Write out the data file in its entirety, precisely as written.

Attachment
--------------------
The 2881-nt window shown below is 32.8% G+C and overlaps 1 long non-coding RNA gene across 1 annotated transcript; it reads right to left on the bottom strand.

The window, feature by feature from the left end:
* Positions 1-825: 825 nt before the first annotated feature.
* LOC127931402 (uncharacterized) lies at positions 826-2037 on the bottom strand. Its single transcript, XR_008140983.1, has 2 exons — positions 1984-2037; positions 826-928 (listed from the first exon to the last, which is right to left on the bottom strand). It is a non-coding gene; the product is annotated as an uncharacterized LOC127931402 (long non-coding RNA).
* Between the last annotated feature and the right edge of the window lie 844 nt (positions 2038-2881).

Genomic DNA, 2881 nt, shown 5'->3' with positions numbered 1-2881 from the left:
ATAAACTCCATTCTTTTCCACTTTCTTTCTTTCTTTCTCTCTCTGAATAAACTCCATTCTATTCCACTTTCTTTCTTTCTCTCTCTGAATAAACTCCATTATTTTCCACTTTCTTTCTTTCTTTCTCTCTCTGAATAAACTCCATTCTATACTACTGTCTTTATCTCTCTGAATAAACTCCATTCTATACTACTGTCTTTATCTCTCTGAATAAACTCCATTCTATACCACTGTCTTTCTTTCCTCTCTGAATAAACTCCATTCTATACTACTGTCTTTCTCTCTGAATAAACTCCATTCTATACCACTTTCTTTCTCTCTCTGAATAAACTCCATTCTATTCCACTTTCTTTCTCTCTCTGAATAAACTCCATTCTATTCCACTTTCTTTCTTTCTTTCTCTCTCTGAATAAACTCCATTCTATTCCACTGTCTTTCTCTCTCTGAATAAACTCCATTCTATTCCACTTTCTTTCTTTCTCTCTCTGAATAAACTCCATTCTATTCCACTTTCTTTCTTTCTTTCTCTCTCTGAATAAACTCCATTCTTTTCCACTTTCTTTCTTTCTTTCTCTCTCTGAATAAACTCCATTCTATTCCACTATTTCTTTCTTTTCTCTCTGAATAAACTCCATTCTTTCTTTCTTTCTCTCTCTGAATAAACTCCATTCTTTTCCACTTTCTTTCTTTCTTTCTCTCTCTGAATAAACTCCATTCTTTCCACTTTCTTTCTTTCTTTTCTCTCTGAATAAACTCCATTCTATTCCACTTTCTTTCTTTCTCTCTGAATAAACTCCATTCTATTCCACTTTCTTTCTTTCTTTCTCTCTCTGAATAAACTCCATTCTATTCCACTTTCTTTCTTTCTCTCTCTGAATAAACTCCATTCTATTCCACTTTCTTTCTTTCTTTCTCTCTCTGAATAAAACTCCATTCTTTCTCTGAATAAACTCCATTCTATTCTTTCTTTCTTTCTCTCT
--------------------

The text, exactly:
The 2881-nt window shown below is 32.8% G+C and overlaps 1 long non-coding RNA gene across 1 annotated transcript; it reads right to left on the bottom strand.

The window, feature by feature from the left end:
* Positions 1-825: 825 nt before the first annotated feature.
* LOC127931402 (uncharacterized) lies at positions 826-2037 on the bottom strand. Its single transcript, XR_008140983.1, has 2 exons — positions 1984-2037; positions 826-928 (listed from the first exon to the last, which is right to left on the bottom strand). It is a non-coding gene; the product is annotated as an uncharacterized LOC127931402 (long non-coding RNA).
* Between the last annotated feature and the right edge of the window lie 844 nt (positions 2038-2881).

Genomic DNA, 2881 nt, shown 5'->3' with positions numbered 1-2881 from the left:
ATAAACTCCATTCTTTTCCACTTTCTTTCTTTCTTTCTCTCTCTGAATAAACTCCATTCTATTCCACTTTCTTTCTTTCTCTCTCTGAATAAACTCCATTATTTTCCACTTTCTTTCTTTCTTTCTCTCTCTGAATAAACTCCATTCTATACTACTGTCTTTATCTCTCTGAATAAACTCCATTCTATACTACTGTCTTTATCTCTCTGAATAAACTCCATTCTATACCACTGTCTTTCTTTCCTCTCTGAATAAACTCCATTCTATACTACTGTCTTTCTCTCTGAATAAACTCCATTCTATACCACTTTCTTTCTCTCTCTGAATAAACTCCATTCTATTCCACTTTCTTTCTCTCTCTGAATAAACTCCATTCTATTCCACTTTCTTTCTTTCTTTCTCTCTCTGAATAAACTCCATTCTATTCCACTGTCTTTCTCTCTCTGAATAAACTCCATTCTATTCCACTTTCTTTCTTTCTCTCTCTGAATAAACTCCATTCTATTCCACTTTCTTTCTTTCTTTCTCTCTCTGAATAAACTCCATTCTTTTCCACTTTCTTTCTTTCTTTCTCTCTCTGAATAAACTCCATTCTATTCCACTATTTCTTTCTTTTCTCTCTGAATAAACTCCATTCTTTCTTTCTTTCTCTCTCTGAATAAACTCCATTCTTTTCCACTTTCTTTCTTTCTTTCTCTCTCTGAATAAACTCCATTCTTTCCACTTTCTTTCTTTCTTTTCTCTCTGAATAAACTCCATTCTATTCCACTTTCTTTCTTTCTCTCTGAATAAACTCCATTCTATTCCACTTTCTTTCTTTCTTTCTCTCTCTGAATAAACTCCATTCTATTCCACTTTCTTTCTTTCTCTCTCTGAATAAACTCCATTCTATTCCACTTTCTTTCTTTCTTTCTCTCTCTGAATAAAACTCCATTCTTTCTCTGAATAAACTCCATTCTATTCTTTCTTTCTTTCTCTCT